What are you supposed to do when an earthquake hits? If you answered “Go stand in a doorway,” you get a gold star... although "Get under a table" would also be correct. Doorways are structurally stronger than most other parts of a building, and are often the last thing left standing when a structure has been destroyed by an earthquake. A narrow doorway offers little, however, in the way of protection from falling debris. That’s why an MA Design student from England’s Kingston has University invented a special kind of door.  Read More

The Generation II HEADS helmet sensor indicates when soldiers have received a concussive b...

The problem with head injuries is that people who receive them often don’t realize how serious they actually are, until it’s too late. That’s why BAE Systems developed the Headborne Energy Analysis and Diagnostic System (HEADS) helmet sensor back in 2008. Used by the US Army and Marine Corps, the sensor is mounted inside soldiers’ helmets, and indicates when it has received concussive force sufficient to cause a traumatic brain injury (TBI). Last week at the Farnborough International Air Show, BAE announced the launch of the second generation of HEADS sensors.  Read More

The QUIETPRO   Intelligent Hearing System protects users from loud noises, while allowing ...

It’s a problem as old as the protective earplug itself - if you block out the loud, harmful noises, you also block out the quieter sounds, such as peoples’ voices... that is, unless you’ve got a QUIETPRO+ Intelligent Hearing System stuck in your ears. The setup consists of a pair of fairly regular-looking in-ear plugs, wired iPod-style to a small electronic control unit. When the system detects a dangerously-loud noise, it automatically sends noise-canceling sound waves to the headset. When things are quiet, it amplifies sounds like human voices, so the user is actually able to hear better than they would without it.  Read More

As part of a project to create future body armor offering soldiers greater ballistics protection and ease of movement, scientists and engineers at BAE Systems have developed a liquid which hardens when struck. The technology, dubbed “liquid armor” by its developers, harnesses the unique properties of shear thickening or dilatant fluids that "lock" together when subjected to a force and is designed to enhance the existing energy absorbing properties of material structures like Kevlar.  Read More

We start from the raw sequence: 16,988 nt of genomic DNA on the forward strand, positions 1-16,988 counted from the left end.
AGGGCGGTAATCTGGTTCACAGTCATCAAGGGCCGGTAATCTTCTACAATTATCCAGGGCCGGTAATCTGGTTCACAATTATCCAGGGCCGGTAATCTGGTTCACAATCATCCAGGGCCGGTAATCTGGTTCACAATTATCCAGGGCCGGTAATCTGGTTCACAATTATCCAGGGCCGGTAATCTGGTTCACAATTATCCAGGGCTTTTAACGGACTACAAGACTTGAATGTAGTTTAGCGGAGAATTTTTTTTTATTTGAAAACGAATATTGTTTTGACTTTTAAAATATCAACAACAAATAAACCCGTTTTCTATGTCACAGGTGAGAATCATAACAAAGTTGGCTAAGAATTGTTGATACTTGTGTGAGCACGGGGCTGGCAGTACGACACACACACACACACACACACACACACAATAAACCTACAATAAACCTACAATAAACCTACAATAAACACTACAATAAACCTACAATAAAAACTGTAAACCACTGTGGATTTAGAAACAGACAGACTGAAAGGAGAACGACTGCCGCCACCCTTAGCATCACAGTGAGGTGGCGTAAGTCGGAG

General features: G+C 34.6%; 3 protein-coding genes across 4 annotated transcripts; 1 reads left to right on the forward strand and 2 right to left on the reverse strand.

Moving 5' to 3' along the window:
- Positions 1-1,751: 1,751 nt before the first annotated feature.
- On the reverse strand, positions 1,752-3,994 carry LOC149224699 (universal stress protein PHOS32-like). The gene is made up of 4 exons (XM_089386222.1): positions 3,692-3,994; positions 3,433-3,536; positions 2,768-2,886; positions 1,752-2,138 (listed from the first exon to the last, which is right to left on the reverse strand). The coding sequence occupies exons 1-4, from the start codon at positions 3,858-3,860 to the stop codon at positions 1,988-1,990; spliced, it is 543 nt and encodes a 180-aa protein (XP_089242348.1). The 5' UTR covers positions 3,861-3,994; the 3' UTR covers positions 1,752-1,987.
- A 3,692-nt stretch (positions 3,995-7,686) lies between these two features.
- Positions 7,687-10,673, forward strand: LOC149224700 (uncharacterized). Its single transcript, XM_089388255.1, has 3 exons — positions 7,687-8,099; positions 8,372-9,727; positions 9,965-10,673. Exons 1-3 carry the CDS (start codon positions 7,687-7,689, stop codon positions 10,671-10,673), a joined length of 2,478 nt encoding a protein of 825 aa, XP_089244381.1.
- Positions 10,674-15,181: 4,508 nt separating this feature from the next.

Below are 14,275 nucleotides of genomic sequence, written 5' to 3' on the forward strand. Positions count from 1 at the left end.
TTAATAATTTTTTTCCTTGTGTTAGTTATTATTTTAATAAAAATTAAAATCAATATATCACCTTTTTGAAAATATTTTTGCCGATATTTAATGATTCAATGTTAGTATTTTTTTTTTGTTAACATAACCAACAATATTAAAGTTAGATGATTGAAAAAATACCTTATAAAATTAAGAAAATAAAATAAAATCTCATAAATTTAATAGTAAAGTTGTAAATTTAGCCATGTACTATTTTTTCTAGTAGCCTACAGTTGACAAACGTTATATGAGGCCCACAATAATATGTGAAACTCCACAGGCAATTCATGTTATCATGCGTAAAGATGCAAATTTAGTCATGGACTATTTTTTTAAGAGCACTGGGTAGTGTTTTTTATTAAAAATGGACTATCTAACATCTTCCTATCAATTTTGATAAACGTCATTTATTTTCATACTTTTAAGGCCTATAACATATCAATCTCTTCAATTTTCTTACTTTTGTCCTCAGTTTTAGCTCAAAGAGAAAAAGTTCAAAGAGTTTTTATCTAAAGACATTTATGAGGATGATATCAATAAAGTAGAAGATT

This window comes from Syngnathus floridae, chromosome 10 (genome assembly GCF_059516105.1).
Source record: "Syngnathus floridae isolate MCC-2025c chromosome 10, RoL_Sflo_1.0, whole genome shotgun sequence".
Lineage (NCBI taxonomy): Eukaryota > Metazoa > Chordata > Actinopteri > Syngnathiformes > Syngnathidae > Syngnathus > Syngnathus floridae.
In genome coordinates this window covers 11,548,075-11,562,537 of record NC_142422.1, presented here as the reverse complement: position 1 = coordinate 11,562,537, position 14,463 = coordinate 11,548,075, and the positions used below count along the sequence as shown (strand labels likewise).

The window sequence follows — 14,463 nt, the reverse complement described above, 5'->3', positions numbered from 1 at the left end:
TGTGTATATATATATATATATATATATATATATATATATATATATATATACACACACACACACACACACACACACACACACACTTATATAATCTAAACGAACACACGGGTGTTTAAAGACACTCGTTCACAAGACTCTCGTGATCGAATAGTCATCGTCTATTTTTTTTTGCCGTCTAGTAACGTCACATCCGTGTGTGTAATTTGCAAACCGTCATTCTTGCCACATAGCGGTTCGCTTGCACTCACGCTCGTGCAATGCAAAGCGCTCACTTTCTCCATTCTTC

The Gizmocase holds and protects your iPhone, credit cards, earbuds and more

Is your iPhone 3GS not being taken seriously any more because all your friends have one too? You need a Gizmocase to turn heads (and bottle tops). This groovy silicone skin protects against impact and your phone’s ports and buttons are protected against dust and moisture, helping to prolong the life of your device.  Read More

Noel's loving his job today: trauma testing d3o's advanced motorcycle armour with a very n...

d3o's body armour claims to be soft and flexible throughout the day, but to harden up instantly under impact. As such it's been a big hit in the snowboarding market, where it can make clothing protective and impact-resistant without it looking like you're wearing armour. But now d3o are branching out into the motorcycle armour market - so how does this thin, bright orange wonder armour compare against the traditional thick foam CE armour pads you find in bike leathers? Editor Noel McKeegan attacks Loz Blain with a heavy frying pan to find out.  Read More